Kindly hosted at The Protea Hotel in Midrand, Johannesburg on 27 March 

and Vodacom’s head offices in Century City, Cape Town on 28 March 2018


The first Trialogue CSI forum for 2018, presented in partnership with the Vodacom Foundation, explored some of the ways that corporate donors can ensure the sustainability of the projects that they fund when exiting.

The most common reason for companies exiting projects was lack of strategic fit, following a change in strategic direction (Vodacom, Transnet, Telkom, Nedbank and Denel have all recently revised their CSI strategies). Companies are becoming more focused, with CSI more aligned to the business, which is necessitating the exit of many projects. This is a tough process, especially when the organisations have been supported for many years and exit plans are not in place.

Developing an exit strategy

A well-crafted and consistently communicated exit strategy reduces a non-profit organisation’s (NPO) dependency on a funder, strengthens resilience and can help to foster a greater sense of community ownership. It assists in clarifying expectations, roles and the extent of responsibilities, and ultimately helps to avoid conflict.

  • Phase the exit so that NPOs and communities have time to prepare and build up alternative sources of funding.
  • Assist in identifying alternative funders (which can include other parts of the business or business partners, such as suppliers or customers). Resources that help with this include Connect for Good and Trialogue’s Handbook.
  • Companies can refer NPOs that they can no longer support to other companies that they may be better aligned to. There is great potential in companies collaborating and communicating, towards a shared ecosystem of development. “When someone comes to you for help and you can’t give it, you can refer them to someone who can. From a commercial aspect there are competition laws but from a CSI perspective should we be viewing each other as competitors? If I’m putting a certain amount into education and I hear that a competitor is doing the same, should I then feel aggrieved that they are getting into the same space? The approach now is that from a CSI perspective there isn’t much competition and companies should be happy to have others contribute into those spaces,” advises Takalani Netshitenzhe, Chief Officer of Corporate Affairs at the Vodacom Foundation
  • Apart from finding new funders for projects, encourage NPOs to find other effective means of sustaining themselves, such as developing social enterprises.
  • A well-planned exit strategy should ideally incorporate aspects of capacity-building and knowledge-sharing with the NPO and broader community. Vodacom Foundation runs forums at which beneficiaries get together to speak about their projects and discuss challenges. Often, they find that they have commonalities or can provide each other with support.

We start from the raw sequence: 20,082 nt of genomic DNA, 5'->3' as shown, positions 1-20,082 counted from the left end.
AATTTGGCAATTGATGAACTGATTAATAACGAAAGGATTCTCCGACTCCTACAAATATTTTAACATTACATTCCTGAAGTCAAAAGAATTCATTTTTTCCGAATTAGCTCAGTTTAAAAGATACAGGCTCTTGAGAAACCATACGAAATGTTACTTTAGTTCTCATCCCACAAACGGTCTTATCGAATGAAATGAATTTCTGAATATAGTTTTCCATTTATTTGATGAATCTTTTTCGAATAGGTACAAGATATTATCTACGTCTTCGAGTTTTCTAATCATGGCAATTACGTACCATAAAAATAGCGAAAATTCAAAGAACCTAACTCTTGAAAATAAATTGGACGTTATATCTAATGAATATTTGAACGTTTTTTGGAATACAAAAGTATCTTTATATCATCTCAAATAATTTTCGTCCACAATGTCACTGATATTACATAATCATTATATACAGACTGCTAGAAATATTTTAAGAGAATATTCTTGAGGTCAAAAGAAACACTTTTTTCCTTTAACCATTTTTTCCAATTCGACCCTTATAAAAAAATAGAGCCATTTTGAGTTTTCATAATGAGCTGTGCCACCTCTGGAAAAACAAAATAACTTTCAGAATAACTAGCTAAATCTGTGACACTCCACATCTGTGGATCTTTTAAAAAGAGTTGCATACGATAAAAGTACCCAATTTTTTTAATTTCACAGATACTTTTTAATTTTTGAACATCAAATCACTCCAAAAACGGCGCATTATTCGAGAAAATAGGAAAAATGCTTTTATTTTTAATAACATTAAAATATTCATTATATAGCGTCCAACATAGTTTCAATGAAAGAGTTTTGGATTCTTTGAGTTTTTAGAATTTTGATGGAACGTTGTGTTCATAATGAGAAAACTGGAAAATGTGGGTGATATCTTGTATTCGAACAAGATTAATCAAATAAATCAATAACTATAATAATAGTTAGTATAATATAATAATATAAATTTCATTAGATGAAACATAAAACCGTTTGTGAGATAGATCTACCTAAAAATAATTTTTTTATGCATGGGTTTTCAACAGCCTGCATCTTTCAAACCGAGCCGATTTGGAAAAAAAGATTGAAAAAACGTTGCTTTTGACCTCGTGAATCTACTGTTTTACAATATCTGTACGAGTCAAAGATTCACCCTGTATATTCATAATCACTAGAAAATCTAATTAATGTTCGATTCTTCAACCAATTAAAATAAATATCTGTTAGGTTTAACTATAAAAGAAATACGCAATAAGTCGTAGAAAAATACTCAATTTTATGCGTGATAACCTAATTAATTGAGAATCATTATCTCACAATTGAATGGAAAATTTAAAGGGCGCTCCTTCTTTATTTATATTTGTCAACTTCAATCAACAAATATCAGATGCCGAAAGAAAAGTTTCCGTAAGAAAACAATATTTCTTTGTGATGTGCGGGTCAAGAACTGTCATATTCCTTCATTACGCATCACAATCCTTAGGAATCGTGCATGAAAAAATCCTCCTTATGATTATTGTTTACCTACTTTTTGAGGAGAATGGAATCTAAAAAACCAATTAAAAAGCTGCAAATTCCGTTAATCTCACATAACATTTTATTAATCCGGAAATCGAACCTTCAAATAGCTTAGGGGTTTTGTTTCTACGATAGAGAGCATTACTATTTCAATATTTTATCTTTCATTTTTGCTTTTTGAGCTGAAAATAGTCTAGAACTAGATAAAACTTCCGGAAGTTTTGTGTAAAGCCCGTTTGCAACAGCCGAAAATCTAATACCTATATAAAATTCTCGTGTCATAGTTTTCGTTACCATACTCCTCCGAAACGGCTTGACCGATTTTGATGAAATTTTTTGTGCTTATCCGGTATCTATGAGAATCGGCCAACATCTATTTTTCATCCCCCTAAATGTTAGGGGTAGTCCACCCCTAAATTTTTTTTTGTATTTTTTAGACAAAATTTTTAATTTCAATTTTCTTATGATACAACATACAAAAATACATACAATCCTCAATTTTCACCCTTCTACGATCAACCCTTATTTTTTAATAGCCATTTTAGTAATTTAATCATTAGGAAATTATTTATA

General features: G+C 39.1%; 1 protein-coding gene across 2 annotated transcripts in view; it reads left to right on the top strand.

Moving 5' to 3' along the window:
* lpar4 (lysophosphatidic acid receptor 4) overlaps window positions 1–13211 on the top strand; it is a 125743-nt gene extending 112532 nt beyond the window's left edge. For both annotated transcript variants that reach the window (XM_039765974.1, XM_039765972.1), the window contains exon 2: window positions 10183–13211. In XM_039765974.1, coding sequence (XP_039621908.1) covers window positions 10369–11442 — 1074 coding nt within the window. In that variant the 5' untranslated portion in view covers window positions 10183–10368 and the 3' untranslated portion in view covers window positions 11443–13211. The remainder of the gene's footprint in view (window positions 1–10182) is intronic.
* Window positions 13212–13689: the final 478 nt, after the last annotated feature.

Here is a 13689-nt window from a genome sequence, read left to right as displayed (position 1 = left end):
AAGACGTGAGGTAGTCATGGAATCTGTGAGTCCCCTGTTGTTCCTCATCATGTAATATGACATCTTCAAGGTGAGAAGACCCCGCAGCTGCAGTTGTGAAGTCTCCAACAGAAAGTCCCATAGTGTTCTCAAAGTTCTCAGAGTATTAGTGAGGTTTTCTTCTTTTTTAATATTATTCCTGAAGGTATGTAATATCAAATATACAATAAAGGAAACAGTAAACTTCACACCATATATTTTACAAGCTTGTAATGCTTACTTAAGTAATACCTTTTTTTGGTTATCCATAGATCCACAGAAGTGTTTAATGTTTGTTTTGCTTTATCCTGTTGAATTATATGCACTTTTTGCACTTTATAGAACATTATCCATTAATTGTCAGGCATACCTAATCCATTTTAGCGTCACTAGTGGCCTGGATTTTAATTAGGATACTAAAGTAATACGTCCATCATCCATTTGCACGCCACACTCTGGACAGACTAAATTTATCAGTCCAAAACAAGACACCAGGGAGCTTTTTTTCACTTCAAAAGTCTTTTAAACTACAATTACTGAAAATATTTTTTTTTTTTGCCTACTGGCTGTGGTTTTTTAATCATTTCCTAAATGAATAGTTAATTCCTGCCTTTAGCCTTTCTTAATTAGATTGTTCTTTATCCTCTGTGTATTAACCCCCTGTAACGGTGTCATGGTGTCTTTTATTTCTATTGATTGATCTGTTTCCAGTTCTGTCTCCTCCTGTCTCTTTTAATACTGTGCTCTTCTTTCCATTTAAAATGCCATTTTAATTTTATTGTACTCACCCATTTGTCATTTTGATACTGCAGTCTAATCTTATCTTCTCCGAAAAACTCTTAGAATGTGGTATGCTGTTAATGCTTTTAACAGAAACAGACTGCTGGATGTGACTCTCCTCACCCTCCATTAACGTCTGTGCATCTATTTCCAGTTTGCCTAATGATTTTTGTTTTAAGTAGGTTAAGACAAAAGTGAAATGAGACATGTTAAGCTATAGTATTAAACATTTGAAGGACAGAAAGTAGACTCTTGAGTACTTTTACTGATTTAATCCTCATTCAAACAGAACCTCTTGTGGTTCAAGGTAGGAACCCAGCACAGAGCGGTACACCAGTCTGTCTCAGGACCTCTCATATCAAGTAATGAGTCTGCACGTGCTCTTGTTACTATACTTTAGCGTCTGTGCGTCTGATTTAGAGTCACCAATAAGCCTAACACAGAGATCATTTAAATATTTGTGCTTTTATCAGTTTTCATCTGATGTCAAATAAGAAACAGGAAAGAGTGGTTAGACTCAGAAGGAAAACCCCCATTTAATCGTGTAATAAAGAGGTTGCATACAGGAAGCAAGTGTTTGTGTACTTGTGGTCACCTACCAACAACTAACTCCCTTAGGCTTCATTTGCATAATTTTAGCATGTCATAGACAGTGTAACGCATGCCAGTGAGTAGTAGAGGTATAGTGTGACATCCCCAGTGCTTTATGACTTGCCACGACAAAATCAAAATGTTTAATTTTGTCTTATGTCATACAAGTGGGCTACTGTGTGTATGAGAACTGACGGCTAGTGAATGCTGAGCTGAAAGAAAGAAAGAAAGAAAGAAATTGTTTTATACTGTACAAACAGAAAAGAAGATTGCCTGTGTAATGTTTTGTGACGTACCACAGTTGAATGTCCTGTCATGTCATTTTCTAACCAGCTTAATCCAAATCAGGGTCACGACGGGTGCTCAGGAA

• Companies can find ways of grouping smaller projects together as there may be synergies that can be leveraged for greater impact.
  • Companies can consider programmes similar to the Vodacom Change the World Volunteer Programme, in which employees get a paid opportunity to work for an NPO for a year. Thus, leveraging employee engagement, as well as empowering the NPO with an opportunity to have extra skills at their disposal.

 Monitor, evaluate and communicate for impact

  • Define objectives, outputs and results with the understanding that the results are not seen in the short term but are long term.
  • Consider conditional grants that are based on agreed milestones. Ideally, project plans and agreements not only contain milestones and measures, but also criteria for continued participation in a project. The Zenex Foundation does this, which makes it easier to exit if things are not going according to plan e.g. if there is not a certain level of attendance and participation by the principal and teachers of a school, that school is taken off the programme.
  • Visit the NPOs that you support and observe how the projects are being run. Make incremental changes along the way, rather than imposing a number of significant changes onto an NPO in one go.
  • Building a culture of accountability is crucial. This can be done by defining the terms at the beginning of a project, using contracts and MOUs conditional to meeting the outcomes agreed upon by all parties. Evaluating projects in retrospect can be difficult, whereas transparency about your process and strategic changes with NPOs are key.

In summary, to mitigate the social and company reputational risks involved in withdrawing support from an organisation or initiative, it is imperative that CSI practitioners keep their intended impact front of mind and ensure that the implementing partners that they work with share this vision. Internal and external stakeholder interaction, open communication and transparency are critical for smooth transition and exiting that does not result in antagonism or conflict.